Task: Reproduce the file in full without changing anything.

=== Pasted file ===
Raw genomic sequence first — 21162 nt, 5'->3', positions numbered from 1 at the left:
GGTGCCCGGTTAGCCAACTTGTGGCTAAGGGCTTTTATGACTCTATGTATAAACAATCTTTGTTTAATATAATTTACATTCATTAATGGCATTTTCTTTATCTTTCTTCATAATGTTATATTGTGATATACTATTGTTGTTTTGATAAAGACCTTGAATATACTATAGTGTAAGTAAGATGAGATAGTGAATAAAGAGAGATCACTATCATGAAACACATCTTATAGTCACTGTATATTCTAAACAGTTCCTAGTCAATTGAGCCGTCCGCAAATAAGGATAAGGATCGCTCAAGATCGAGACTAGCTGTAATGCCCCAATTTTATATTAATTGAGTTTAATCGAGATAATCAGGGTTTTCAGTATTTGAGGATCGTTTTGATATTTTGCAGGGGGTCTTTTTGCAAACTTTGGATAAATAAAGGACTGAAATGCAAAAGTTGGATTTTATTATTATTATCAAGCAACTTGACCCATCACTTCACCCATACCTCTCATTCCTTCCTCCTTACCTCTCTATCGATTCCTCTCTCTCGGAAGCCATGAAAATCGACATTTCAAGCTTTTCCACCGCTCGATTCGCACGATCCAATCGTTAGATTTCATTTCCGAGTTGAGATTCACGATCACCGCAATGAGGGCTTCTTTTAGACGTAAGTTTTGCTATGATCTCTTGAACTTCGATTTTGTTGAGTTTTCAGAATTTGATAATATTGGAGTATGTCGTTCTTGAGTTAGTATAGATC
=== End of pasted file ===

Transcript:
Raw genomic sequence first — 21162 nt, 5'->3', positions numbered from 1 at the left:
GGTGCCCGGTTAGCCAACTTGTGGCTAAGGGCTTTTATGACTCTATGTATAAACAATCTTTGTTTAATATAATTTACATTCATTAATGGCATTTTCTTTATCTTTCTTCATAATGTTATATTGTGATATACTATTGTTGTTTTGATAAAGACCTTGAATATACTATAGTGTAAGTAAGATGAGATAGTGAATAAAGAGAGATCACTATCATGAAACACATCTTATAGTCACTGTATATTCTAAACAGTTCCTAGTCAATTGAGCCGTCCGCAAATAAGGATAAGGATCGCTCAAGATCGAGACTAGCTGTAATGCCCCAATTTTATATTAATTGAGTTTAATCGAGATAATCAGGGTTTTCAGTATTTGAGGATCGTTTTGATATTTTGCAGGGGGTCTTTTTGCAAACTTTGGATAAATAAAGGACTGAAATGCAAAAGTTGGATTTTATTATTATTATCAAGCAACTTGACCCATCACTTCACCCATACCTCTCATTCCTTCCTCCTTACCTCTCTATCGATTCCTCTCTCTCGGAAGCCATGAAAATCGACATTTCAAGCTTTTCCACCGCTCGATTCGCACGATCCAATCGTTAGATTTCATTTCCGAGTTGAGATTCACGATCACCGCAATGAGGGCTTCTTTTAGACGTAAGTTTTGCTATGATCTCTTGAACTTCGATTTTGTTGAGTTTTCAGAATTTGATAATATTGGAGTATGTCGTTCTTGAGTTAGTATAGATC